Talk given as part of the Space Keet programme, during the Zero Footprint Campus festival, University of Utrecht. Statement and pics below:
In the mid-20th century, the practices involved in the task of weather forecasting were undergoing a transformation. This transformation-surmised as a shift from the "art of forecasting" to the "science of meteorology"-is bound with the broader turn towards rationalism, systems-thinking, and digital technology in American post-war science. In the context of the tense geopolitical order of the Cold War, the capacity to accurately forecast the weather offered the possibility to perhaps control it, raising the question: would it be possible to employ it as a weapon in war? For some, the answer to this question lay in the new technology of the satellite.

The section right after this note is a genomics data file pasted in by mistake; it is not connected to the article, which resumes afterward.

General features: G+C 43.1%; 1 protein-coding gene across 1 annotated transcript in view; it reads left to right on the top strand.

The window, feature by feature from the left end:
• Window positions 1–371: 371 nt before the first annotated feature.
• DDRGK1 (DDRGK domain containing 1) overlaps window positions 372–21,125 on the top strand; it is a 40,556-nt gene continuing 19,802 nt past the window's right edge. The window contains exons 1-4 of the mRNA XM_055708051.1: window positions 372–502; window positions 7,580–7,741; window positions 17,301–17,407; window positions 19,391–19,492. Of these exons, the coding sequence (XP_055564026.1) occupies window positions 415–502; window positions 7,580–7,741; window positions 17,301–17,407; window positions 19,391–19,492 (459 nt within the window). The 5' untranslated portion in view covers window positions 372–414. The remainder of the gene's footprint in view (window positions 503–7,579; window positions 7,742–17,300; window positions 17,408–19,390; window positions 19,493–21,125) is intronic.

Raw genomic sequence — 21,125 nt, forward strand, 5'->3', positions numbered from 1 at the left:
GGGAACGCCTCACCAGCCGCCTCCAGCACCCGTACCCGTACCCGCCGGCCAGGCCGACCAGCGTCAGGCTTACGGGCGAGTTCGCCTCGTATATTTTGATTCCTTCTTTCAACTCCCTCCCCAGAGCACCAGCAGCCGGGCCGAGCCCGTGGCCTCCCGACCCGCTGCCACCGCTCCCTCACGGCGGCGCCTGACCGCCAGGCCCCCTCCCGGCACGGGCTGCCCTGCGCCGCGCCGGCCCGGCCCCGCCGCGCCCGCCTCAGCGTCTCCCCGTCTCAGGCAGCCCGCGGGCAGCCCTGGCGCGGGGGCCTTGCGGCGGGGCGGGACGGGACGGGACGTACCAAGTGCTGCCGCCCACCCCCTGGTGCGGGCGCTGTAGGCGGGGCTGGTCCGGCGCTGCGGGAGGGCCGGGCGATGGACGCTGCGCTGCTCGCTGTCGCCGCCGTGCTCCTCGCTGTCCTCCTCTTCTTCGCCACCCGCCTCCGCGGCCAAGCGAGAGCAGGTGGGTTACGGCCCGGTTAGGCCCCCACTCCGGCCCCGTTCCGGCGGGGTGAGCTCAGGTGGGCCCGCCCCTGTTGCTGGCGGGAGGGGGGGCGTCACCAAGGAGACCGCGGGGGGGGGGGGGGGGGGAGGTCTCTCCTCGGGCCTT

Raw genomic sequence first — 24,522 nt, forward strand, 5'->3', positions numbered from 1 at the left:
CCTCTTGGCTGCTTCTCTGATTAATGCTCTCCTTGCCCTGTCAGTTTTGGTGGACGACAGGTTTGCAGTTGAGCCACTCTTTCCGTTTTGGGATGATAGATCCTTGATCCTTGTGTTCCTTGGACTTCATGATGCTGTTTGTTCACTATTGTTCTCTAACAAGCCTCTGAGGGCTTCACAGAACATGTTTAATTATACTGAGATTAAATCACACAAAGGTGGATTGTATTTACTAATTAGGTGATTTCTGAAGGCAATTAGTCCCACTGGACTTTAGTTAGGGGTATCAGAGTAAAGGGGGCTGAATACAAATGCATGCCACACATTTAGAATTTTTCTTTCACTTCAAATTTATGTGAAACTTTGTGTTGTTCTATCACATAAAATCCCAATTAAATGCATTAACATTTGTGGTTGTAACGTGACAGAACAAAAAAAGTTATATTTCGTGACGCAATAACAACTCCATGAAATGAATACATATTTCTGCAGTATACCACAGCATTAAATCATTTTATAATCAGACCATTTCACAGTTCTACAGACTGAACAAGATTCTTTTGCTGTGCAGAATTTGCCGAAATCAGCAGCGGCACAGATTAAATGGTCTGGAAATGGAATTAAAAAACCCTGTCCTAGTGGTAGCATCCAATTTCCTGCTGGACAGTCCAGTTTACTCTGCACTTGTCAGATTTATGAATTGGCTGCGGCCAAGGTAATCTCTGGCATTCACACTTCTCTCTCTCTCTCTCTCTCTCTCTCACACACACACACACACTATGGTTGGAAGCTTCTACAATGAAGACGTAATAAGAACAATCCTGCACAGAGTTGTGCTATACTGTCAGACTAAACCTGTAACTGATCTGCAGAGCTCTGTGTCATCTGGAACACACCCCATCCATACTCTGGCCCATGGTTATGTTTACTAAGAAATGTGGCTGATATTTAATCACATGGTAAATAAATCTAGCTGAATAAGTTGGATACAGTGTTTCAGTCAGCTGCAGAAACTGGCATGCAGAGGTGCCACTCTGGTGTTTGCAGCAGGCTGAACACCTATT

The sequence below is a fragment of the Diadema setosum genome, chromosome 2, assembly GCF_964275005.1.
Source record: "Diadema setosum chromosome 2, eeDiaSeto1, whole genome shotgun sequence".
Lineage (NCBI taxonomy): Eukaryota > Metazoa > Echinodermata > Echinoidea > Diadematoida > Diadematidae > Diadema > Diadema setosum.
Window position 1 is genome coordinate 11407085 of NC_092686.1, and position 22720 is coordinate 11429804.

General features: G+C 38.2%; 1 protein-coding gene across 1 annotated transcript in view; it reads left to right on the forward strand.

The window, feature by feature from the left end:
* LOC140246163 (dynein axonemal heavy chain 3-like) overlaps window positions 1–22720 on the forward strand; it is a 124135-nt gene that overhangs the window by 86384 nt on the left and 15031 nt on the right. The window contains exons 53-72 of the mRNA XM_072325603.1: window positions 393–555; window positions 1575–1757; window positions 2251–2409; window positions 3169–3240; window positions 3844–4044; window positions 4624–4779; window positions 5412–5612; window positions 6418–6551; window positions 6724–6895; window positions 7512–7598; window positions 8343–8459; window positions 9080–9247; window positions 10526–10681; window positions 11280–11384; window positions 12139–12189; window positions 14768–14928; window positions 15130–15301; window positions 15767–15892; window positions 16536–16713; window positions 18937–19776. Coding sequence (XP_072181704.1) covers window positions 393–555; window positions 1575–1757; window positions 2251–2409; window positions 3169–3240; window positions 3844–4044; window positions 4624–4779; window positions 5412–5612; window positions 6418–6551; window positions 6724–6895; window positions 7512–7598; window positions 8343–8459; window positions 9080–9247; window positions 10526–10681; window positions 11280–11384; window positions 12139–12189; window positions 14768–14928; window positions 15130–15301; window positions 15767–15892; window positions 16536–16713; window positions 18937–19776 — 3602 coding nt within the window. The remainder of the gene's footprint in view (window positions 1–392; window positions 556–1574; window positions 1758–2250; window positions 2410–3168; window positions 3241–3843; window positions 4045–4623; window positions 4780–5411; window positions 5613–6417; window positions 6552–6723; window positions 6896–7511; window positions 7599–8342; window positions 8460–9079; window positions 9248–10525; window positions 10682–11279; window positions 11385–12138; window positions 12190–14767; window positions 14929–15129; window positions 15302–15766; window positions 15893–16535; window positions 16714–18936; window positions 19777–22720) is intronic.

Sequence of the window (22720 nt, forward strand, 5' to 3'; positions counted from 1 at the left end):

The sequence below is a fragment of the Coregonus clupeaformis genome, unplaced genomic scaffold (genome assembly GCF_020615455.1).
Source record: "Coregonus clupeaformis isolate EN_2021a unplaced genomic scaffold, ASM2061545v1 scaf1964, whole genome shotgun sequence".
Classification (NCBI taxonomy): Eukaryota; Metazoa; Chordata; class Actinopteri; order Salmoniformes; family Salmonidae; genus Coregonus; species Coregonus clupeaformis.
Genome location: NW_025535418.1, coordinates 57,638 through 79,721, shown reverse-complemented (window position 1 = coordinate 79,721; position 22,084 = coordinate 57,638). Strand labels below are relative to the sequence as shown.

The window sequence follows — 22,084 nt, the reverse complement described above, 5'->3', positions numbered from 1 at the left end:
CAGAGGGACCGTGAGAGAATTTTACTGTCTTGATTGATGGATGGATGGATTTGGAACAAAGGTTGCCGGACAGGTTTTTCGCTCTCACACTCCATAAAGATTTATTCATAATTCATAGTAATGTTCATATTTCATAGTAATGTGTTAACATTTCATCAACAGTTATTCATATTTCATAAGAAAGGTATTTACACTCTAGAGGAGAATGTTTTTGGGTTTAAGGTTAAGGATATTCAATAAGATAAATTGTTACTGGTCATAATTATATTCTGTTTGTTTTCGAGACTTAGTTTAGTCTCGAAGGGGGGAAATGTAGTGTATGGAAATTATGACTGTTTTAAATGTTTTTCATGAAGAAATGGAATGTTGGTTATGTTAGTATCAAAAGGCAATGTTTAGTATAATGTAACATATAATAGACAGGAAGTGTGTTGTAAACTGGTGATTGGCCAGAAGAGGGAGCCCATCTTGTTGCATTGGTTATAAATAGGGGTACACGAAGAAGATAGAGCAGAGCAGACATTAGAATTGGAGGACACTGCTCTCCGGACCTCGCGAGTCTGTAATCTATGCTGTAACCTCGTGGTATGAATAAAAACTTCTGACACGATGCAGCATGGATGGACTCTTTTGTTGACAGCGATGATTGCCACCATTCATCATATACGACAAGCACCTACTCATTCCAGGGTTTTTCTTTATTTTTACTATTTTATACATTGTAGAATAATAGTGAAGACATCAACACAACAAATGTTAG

Drawing on declassified administrative documents, operations reports, and technical manuals, this talk will provide an account of experiments in satellite technology and weather control research in the United States during the early decades of the Cold War. In doing so, I ask: What interests were involved? What were the political connotations of the satellite during this era? And what was the legacy of this research?
Photos by Dennis de Bel [Top and Middle] and Roel Roscom Abbing [Bottom]